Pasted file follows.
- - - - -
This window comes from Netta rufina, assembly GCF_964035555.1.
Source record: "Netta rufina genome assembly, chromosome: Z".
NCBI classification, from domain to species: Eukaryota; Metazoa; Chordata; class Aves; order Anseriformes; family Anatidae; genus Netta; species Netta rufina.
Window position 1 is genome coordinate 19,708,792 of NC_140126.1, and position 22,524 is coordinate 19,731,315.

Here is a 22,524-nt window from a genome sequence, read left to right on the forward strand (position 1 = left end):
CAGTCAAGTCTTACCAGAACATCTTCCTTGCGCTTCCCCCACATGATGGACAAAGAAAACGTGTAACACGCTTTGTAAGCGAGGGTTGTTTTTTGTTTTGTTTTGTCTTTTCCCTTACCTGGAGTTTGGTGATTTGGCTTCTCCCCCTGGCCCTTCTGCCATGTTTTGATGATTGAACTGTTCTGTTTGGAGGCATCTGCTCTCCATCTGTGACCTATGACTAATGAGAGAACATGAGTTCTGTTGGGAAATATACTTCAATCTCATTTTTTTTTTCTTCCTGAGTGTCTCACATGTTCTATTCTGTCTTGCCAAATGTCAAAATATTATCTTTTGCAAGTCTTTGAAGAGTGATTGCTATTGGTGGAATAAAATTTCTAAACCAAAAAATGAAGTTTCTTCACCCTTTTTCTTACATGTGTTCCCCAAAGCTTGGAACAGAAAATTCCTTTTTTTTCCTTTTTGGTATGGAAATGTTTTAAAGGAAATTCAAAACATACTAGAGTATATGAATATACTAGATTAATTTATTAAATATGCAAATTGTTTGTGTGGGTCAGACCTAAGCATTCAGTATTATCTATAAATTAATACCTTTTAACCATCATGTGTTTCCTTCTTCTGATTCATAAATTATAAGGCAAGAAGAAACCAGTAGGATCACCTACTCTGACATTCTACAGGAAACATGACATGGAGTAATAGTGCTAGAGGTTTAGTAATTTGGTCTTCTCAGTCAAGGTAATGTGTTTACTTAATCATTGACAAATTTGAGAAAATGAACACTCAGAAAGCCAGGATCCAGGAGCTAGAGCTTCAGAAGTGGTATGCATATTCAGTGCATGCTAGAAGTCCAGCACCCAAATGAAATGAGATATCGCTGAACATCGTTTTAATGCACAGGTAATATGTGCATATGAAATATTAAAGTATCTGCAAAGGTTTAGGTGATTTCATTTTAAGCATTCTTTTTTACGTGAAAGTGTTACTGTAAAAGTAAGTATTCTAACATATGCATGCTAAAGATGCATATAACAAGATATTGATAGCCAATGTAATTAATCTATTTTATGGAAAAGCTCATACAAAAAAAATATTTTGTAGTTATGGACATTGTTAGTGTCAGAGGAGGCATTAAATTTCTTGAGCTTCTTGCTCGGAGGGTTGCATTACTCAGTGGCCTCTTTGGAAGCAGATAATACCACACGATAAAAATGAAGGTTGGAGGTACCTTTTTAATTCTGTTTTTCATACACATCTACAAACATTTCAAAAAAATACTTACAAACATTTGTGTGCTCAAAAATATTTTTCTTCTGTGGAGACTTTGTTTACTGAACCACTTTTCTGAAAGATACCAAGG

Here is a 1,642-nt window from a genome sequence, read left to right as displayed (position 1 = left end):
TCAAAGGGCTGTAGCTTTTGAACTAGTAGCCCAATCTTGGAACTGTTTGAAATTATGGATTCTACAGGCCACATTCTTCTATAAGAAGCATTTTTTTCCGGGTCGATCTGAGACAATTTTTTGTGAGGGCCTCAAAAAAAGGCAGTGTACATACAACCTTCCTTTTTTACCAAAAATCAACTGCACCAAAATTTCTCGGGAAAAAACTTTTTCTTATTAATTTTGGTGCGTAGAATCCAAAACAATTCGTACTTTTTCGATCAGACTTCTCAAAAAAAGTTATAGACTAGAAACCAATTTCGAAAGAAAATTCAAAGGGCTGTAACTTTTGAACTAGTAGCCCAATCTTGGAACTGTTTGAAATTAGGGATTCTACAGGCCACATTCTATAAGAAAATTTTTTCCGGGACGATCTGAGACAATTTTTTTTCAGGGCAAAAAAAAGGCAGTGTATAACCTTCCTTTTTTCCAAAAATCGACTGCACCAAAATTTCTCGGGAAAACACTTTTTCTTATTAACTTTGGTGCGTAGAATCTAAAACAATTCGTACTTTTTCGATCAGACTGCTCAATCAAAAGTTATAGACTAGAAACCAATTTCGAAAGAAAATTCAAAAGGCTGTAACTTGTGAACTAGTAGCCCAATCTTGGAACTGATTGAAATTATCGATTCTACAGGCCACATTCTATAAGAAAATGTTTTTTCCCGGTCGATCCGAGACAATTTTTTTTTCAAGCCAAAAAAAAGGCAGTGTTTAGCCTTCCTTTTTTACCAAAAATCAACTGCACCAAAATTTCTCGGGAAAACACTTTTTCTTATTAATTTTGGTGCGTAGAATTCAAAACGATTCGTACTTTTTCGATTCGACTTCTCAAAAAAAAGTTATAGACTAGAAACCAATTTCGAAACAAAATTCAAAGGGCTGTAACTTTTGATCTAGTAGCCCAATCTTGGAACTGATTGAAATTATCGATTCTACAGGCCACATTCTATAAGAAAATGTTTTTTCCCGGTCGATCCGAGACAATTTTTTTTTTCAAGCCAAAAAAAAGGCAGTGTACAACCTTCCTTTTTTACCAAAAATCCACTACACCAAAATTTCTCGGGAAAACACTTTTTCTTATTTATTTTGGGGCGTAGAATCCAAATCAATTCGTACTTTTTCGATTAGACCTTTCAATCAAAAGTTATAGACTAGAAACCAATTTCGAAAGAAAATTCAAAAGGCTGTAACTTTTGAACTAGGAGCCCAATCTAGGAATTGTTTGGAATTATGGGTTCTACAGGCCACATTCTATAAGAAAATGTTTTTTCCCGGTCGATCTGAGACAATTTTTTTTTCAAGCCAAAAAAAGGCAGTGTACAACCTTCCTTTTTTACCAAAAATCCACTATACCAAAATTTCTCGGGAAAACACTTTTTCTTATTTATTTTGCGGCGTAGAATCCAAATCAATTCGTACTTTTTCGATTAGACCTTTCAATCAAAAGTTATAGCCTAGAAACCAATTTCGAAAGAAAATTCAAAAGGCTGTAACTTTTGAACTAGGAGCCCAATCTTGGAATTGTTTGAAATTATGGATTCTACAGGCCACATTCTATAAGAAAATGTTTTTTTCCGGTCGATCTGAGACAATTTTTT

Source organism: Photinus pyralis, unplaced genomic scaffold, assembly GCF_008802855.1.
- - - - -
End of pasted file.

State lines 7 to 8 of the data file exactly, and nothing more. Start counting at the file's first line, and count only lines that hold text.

Here is a 1,642-nt window from a genome sequence, read left to right as displayed (position 1 = left end):
TCAAAGGGCTGTAGCTTTTGAACTAGTAGCCCAATCTTGGAACTGTTTGAAATTATGGATTCTACAGGCCACATTCTTCTATAAGAAGCATTTTTTTCCGGGTCGATCTGAGACAATTTTTTGTGAGGGCCTCAAAAAAAGGCAGTGTACATACAACCTTCCTTTTTTACCAAAAATCAACTGCACCAAAATTTCTCGGGAAAAAACTTTTTCTTATTAATTTTGGTGCGTAGAATCCAAAACAATTCGTACTTTTTCGATCAGACTTCTCAAAAAAAGTTATAGACTAGAAACCAATTTCGAAAGAAAATTCAAAGGGCTGTAACTTTTGAACTAGTAGCCCAATCTTGGAACTGTTTGAAATTAGGGATTCTACAGGCCACATTCTATAAGAAAATTTTTTCCGGGACGATCTGAGACAATTTTTTTTCAGGGCAAAAAAAAGGCAGTGTATAACCTTCCTTTTTTCCAAAAATCGACTGCACCAAAATTTCTCGGGAAAACACTTTTTCTTATTAACTTTGGTGCGTAGAATCTAAAACAATTCGTACTTTTTCGATCAGACTGCTCAATCAAAAGTTATAGACTAGAAACCAATTTCGAAAGAAAATTCAAAAGGCTGTAACTTGTGAACTAGTAGCCCAATCTTGGAACTGATTGAAATTATCGATTCTACAGGCCACATTCTATAAGAAAATGTTTTTTCCCGGTCGATCCGAGACAATTTTTTTTTCAAGCCAAAAAAAAGGCAGTGTTTAGCCTTCCTTTTTTACCAAAAATCAACTGCACCAAAATTTCTCGGGAAAACACTTTTTCTTATTAATTTTGGTGCGTAGAATTCAAAACGATTCGTACTTTTTCGATTCGACTTCTCAAAAAAAAGTTATAGACTAGAAACCAATTTCGAAACAAAATTCAAAGGGCTGTAACTTTTGATCTAGTAGCCCAATCTTGGAACTGATTGAAATTATCGATTCTACAGGCCACATTCTATAAGAAAATGTTTTTTCCCGGTCGATCCGAGACAATTTTTTTTTTCAAGCCAAAAAAAAGGCAGTGTACAACCTTCCTTTTTTACCAAAAATCCACTACACCAAAATTTCTCGGGAAAACACTTTTTCTTATTTATTTTGGGGCGTAGAATCCAAATCAATTCGTACTTTTTCGATTAGACCTTTCAATCAAAAGTTATAGACTAGAAACCAATTTCGAAAGAAAATTCAAAAGGCTGTAACTTTTGAACTAGGAGCCCAATCTAGGAATTGTTTGGAATTATGGGTTCTACAGGCCACATTCTATAAGAAAATGTTTTTTCCCGGTCGATCTGAGACAATTTTTTTTTCAAGCCAAAAAAAGGCAGTGTACAACCTTCCTTTTTTACCAAAAATCCACTATACCAAAATTTCTCGGGAAAACACTTTTTCTTATTTATTTTGCGGCGTAGAATCCAAATCAATTCGTACTTTTTCGATTAGACCTTTCAATCAAAAGTTATAGCCTAGAAACCAATTTCGAAAGAAAATTCAAAAGGCTGTAACTTTTGAACTAGGAGCCCAATCTTGGAATTGTTTGAAATTATGGATTCTACAGGCCACATTCTATAAGAAAATGTTTTTTTCCGGTCGATCTGAGACAATTTTTT